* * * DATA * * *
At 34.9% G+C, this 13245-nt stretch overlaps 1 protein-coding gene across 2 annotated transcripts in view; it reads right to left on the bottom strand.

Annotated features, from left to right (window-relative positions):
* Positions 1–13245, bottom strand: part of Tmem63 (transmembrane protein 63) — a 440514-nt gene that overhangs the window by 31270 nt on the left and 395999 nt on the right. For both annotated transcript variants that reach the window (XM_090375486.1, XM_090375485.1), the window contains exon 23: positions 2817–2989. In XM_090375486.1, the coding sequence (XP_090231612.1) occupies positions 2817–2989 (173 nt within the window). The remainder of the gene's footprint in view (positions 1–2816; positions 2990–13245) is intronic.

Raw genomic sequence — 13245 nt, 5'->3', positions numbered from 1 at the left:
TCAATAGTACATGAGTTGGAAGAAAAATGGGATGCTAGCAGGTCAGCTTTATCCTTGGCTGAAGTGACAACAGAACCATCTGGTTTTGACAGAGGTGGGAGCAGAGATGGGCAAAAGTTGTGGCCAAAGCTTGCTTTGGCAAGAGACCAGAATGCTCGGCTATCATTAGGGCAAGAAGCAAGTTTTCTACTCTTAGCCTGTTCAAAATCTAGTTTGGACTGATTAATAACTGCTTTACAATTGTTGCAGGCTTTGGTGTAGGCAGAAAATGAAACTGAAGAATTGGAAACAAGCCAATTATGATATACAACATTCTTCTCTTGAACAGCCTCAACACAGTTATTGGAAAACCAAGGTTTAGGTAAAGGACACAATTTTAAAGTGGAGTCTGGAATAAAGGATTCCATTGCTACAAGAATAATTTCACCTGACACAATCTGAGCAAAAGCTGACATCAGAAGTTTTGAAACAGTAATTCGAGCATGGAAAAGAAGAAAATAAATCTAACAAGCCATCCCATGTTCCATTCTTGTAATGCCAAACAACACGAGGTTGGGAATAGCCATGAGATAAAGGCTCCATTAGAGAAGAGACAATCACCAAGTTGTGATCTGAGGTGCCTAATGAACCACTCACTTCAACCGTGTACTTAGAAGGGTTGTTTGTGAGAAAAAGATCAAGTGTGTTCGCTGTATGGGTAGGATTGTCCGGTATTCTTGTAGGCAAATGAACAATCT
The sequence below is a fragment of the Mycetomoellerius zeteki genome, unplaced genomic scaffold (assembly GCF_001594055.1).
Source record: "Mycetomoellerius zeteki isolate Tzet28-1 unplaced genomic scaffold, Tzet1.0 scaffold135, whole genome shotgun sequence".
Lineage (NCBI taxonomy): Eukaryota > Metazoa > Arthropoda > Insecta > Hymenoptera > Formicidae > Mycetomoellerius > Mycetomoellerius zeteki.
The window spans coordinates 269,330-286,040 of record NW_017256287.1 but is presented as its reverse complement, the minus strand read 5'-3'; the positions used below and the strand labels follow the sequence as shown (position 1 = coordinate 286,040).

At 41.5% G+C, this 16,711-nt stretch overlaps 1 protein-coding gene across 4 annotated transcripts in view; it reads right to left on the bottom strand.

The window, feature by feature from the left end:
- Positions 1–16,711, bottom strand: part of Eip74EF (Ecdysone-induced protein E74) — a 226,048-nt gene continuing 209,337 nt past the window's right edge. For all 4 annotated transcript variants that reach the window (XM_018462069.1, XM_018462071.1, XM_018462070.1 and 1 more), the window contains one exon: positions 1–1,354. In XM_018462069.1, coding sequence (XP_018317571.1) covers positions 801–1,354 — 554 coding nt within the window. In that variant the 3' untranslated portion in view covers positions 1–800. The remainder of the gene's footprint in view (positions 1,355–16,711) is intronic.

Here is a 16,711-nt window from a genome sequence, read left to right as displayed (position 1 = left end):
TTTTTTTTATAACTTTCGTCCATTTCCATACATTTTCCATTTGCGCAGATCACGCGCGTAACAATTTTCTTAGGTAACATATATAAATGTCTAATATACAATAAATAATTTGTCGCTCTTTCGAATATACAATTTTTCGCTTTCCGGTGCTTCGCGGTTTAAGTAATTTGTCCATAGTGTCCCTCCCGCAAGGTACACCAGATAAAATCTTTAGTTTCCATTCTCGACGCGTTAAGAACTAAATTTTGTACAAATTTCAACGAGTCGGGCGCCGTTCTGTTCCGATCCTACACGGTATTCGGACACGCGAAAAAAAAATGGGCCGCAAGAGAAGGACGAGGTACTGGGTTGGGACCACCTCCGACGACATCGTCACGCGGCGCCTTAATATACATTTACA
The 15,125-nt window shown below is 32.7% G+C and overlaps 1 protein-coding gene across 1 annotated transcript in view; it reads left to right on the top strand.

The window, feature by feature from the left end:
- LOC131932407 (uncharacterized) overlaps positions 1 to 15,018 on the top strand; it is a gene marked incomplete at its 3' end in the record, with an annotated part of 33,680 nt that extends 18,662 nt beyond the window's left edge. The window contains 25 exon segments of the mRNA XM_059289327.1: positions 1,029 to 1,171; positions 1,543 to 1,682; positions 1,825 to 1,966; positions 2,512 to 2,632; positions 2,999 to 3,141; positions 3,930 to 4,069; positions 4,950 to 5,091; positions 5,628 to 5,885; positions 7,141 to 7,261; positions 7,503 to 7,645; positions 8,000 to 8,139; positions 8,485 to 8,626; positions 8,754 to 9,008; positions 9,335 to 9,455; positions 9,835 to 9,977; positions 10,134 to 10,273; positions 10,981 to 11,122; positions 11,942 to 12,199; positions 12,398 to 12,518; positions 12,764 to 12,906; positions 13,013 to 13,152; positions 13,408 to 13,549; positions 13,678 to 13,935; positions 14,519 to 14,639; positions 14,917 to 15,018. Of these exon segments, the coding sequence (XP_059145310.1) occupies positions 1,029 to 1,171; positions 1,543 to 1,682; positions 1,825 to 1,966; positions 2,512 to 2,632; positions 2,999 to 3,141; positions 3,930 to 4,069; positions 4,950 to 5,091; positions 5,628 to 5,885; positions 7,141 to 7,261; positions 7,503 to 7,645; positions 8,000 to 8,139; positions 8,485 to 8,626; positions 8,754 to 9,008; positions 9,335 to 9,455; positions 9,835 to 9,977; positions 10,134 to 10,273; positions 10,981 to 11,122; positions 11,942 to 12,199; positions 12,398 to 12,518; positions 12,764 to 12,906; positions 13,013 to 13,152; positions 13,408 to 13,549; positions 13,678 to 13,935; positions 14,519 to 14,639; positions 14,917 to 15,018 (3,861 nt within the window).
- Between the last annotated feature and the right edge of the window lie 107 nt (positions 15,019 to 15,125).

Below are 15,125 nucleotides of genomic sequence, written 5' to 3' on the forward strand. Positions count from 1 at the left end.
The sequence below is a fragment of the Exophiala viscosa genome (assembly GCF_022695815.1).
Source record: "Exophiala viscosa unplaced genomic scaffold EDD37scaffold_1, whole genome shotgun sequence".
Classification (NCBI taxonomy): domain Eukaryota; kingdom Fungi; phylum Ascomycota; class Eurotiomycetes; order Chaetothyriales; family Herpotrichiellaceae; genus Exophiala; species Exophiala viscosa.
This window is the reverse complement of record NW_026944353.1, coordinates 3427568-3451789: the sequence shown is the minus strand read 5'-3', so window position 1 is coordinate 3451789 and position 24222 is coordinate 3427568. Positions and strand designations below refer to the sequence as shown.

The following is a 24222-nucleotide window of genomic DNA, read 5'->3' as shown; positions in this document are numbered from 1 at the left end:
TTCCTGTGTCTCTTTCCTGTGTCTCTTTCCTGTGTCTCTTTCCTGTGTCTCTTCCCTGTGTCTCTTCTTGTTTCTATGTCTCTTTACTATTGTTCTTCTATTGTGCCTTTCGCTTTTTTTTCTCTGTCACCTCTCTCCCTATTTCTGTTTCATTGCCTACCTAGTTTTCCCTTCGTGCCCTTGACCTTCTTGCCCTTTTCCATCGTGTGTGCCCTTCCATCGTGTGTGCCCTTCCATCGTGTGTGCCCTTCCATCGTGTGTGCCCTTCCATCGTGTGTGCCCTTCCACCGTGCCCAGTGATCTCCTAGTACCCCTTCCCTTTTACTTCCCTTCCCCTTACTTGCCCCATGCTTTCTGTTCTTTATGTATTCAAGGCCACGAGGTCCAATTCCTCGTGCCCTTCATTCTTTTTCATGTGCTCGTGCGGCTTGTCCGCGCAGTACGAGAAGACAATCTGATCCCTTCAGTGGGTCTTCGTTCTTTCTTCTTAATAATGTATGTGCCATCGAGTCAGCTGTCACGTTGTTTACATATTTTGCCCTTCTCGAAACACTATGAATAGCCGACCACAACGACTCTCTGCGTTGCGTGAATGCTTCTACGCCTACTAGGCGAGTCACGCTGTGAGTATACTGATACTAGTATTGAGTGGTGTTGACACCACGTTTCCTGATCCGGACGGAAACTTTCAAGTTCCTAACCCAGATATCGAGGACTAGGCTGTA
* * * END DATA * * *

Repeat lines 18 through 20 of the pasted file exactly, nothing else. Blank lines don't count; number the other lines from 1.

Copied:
- Between the last annotated feature and the right edge of the window lie 107 nt (positions 15,019 to 15,125).

Below are 15,125 nucleotides of genomic sequence, written 5' to 3' on the forward strand. Positions count from 1 at the left end.
The sequence below is a fragment of the Exophiala viscosa genome (assembly GCF_022695815.1).